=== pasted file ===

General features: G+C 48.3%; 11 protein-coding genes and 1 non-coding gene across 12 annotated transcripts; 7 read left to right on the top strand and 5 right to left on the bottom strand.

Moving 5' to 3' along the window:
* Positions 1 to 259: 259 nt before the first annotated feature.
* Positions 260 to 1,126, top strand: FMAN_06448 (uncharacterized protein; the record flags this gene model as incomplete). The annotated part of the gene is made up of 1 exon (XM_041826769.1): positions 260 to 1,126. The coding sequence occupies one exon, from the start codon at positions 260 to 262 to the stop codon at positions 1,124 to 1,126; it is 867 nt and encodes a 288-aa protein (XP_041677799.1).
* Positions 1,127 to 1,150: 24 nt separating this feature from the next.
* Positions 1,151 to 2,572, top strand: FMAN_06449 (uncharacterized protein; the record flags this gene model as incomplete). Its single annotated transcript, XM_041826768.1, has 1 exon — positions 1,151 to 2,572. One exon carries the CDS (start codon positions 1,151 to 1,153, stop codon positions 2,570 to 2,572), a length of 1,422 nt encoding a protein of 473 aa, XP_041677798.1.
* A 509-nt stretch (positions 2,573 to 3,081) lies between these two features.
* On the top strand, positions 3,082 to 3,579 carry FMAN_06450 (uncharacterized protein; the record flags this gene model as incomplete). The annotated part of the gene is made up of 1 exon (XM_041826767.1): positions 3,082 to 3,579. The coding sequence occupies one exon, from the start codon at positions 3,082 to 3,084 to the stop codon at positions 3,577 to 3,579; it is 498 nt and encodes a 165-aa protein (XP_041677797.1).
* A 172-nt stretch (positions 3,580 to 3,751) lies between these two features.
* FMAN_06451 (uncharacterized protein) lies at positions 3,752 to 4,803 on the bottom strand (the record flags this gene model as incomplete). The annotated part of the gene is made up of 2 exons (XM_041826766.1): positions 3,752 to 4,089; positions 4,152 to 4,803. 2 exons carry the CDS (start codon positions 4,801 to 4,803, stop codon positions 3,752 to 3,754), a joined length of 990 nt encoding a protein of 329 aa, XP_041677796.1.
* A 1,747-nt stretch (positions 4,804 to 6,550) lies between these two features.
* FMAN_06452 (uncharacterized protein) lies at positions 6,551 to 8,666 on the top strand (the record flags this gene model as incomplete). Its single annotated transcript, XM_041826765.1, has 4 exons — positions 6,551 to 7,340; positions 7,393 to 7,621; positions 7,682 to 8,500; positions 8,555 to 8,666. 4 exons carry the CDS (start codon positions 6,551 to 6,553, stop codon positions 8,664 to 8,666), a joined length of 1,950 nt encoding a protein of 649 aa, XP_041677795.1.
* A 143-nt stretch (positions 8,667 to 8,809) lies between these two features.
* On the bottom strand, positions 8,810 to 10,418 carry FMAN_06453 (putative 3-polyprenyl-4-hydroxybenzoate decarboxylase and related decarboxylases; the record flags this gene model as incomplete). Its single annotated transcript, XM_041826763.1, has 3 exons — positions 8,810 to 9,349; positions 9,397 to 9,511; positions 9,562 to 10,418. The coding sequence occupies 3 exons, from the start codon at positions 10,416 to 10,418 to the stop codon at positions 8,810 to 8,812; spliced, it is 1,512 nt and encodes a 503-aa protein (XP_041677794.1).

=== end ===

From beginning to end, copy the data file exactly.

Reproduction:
General features: G+C 48.3%; 11 protein-coding genes and 1 non-coding gene across 12 annotated transcripts; 7 read left to right on the top strand and 5 right to left on the bottom strand.

Moving 5' to 3' along the window:
* Positions 1 to 259: 259 nt before the first annotated feature.
* Positions 260 to 1,126, top strand: FMAN_06448 (uncharacterized protein; the record flags this gene model as incomplete). The annotated part of the gene is made up of 1 exon (XM_041826769.1): positions 260 to 1,126. The coding sequence occupies one exon, from the start codon at positions 260 to 262 to the stop codon at positions 1,124 to 1,126; it is 867 nt and encodes a 288-aa protein (XP_041677799.1).
* Positions 1,127 to 1,150: 24 nt separating this feature from the next.
* Positions 1,151 to 2,572, top strand: FMAN_06449 (uncharacterized protein; the record flags this gene model as incomplete). Its single annotated transcript, XM_041826768.1, has 1 exon — positions 1,151 to 2,572. One exon carries the CDS (start codon positions 1,151 to 1,153, stop codon positions 2,570 to 2,572), a length of 1,422 nt encoding a protein of 473 aa, XP_041677798.1.
* A 509-nt stretch (positions 2,573 to 3,081) lies between these two features.
* On the top strand, positions 3,082 to 3,579 carry FMAN_06450 (uncharacterized protein; the record flags this gene model as incomplete). The annotated part of the gene is made up of 1 exon (XM_041826767.1): positions 3,082 to 3,579. The coding sequence occupies one exon, from the start codon at positions 3,082 to 3,084 to the stop codon at positions 3,577 to 3,579; it is 498 nt and encodes a 165-aa protein (XP_041677797.1).
* A 172-nt stretch (positions 3,580 to 3,751) lies between these two features.
* FMAN_06451 (uncharacterized protein) lies at positions 3,752 to 4,803 on the bottom strand (the record flags this gene model as incomplete). The annotated part of the gene is made up of 2 exons (XM_041826766.1): positions 3,752 to 4,089; positions 4,152 to 4,803. 2 exons carry the CDS (start codon positions 4,801 to 4,803, stop codon positions 3,752 to 3,754), a joined length of 990 nt encoding a protein of 329 aa, XP_041677796.1.
* A 1,747-nt stretch (positions 4,804 to 6,550) lies between these two features.
* FMAN_06452 (uncharacterized protein) lies at positions 6,551 to 8,666 on the top strand (the record flags this gene model as incomplete). Its single annotated transcript, XM_041826765.1, has 4 exons — positions 6,551 to 7,340; positions 7,393 to 7,621; positions 7,682 to 8,500; positions 8,555 to 8,666. 4 exons carry the CDS (start codon positions 6,551 to 6,553, stop codon positions 8,664 to 8,666), a joined length of 1,950 nt encoding a protein of 649 aa, XP_041677795.1.
* A 143-nt stretch (positions 8,667 to 8,809) lies between these two features.
* On the bottom strand, positions 8,810 to 10,418 carry FMAN_06453 (putative 3-polyprenyl-4-hydroxybenzoate decarboxylase and related decarboxylases; the record flags this gene model as incomplete). Its single annotated transcript, XM_041826763.1, has 3 exons — positions 8,810 to 9,349; positions 9,397 to 9,511; positions 9,562 to 10,418. The coding sequence occupies 3 exons, from the start codon at positions 10,416 to 10,418 to the stop codon at positions 8,810 to 8,812; spliced, it is 1,512 nt and encodes a 503-aa protein (XP_041677794.1).